I think it began when I had the flights of “Back to Earth Reds” at Bin 36 and then the Bitch from Barossa Australia that I noticed how every bottle of Grenache I tried was not only attractively priced, but was pretty amazing in its taste and body with lots of complex flavors.
Consequently, I think it might be time to take a closer look at the grape itself, and pay more attention to the different styles I’ve had.
Grenache 101 from Wine Pros:
Grenache noir is the world’s most widely planted grape used to make red wine, sometimes made into a stand-alone varietal, frequently as a rosé, but most often as a backbone of red blends.
Used as a component in some Northern Rhône reds, nearly exclusively for Rhône rosés and as the primary component in nearly all Southern Rhône red blends, Grenache is probably most notable as the base varietal for Chateauneuf du Pape, Cotes du Rhône and Gigondas. In spite of its fame coming from French wines, Spain is most likely this grape’s origin.
Grenache is known by local names (alicante, carignane rousse) in the Mediterranean regions of France. Particularly important in the areas of the Languedoc and Rousillon, there are also variants with different colored berries: white grenache blanc, and pink grenache rose or grenache gris. Nearly three times as much grenache is planted in Spain as in France. The spanish know this grape and wine as garnacha or garnacha tinta, where it is the dominant red wine variety in Catalonia and prominent in Rioja. The grape is known in Italy as cannonau.
In the New World, Australia has extensive plantings of Grenache and has been very successful making full-bodied Grenache-dominated red blends. Until surpassed by plantings of merlot in the past decade, Grenache was the third most planted red variety in California after Zinfandel and Cabernet Sauvignon. Most of this acreage is in the Central Valley and used to produce bulk rather than premium wine.
An abundant producer of fruit, grenache habitually will “alternate” a crop of 8 to 10 tons per acre one year and 14 to 16 tons the next. The vine is very sturdy and woody, lends itself well to head or spur pruning, and survives arid and drought conditions better than less vigorous vines. Cool and damp conditions can cause “deadarm” disease in grenache, however, and its compact and well-filled clusters are quite prone to rot. Grenache is also susceptible to shatter or coulure.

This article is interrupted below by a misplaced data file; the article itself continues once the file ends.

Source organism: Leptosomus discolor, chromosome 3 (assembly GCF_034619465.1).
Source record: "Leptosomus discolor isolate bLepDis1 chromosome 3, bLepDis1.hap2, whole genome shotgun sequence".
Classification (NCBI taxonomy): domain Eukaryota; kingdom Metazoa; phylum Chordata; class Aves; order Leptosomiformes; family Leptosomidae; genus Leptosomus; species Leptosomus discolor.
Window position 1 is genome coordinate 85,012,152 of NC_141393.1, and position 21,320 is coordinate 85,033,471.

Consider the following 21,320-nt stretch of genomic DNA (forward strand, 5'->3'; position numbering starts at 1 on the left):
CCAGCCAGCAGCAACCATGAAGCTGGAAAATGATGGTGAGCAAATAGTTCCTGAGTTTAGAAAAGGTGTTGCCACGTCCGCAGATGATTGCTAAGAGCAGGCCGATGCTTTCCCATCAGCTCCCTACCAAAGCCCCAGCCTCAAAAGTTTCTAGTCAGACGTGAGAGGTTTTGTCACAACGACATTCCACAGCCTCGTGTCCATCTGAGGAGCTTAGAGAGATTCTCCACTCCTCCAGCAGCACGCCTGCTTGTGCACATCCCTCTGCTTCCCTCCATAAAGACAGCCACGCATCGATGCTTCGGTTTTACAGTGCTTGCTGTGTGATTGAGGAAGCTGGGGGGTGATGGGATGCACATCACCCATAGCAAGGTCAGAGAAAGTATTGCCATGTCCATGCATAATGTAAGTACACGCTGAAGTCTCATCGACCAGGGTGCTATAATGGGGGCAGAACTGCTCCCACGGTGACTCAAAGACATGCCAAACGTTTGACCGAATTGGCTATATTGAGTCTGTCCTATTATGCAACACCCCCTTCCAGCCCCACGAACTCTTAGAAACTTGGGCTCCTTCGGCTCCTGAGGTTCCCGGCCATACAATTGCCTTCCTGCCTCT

The grenache grape is relatively low in both pigment and malic acid, and oxidizes readily. Although some 100% varietal wines are produced from grenache, particularly in Spain’s Rioja and from some “old vines” plantings in California, it is mostly used to “fill out” red blends and soften harsher partners, such as syrah and carignan.
On its own, grenache makes fleshy, heady, very fruity wines in their youth. They tend to age rapidly, showing tawny colors and prone to oxidation or maderization after only a relatively short time in bottle. The general character and mouthfeel of Grenache wines are more distinctive and identifyable than any particular aromas or flavors.
Partly due to its commonplace abundance and partly due to its hardiness in warmer climates that are generally considered to grow lesser-quality wines, Grenache has never achieved as much of a premium reputation as other red varietals. The group of California wineries marketing themselves as the Rhône Rangers are committed to raising both the quality and profile of this and other lesser-known grape varieties.
Over the weekend, I tasted a couple different Grenache wines: one at The Drawing Room on Friday (whose name I unfortunately did not jot down / cork I forgot to take with me, given our haste to make the movie), and a Domaine du Vieux Lazaret Châteauneuf-du-Pape at Kiki’s on Saturday night. The Domaine de Vieux Lazaret is a blend of Grenache, Syrah, and Mourvèdre (the latter two grapes I should really start paying closer attention to too, since they seem to appear frequently in blends with Grenache), and the wine has some flavors of incense, licorice, and red fruit. Pretty enjoyable, especially when paired with the delicious duck confit, though sadly, by the time we got to the duck, we only had a little wine left in our glasses. We only stuck with a bottle of wine that evening, given that we were attending the DGS event at WineStyles directly after.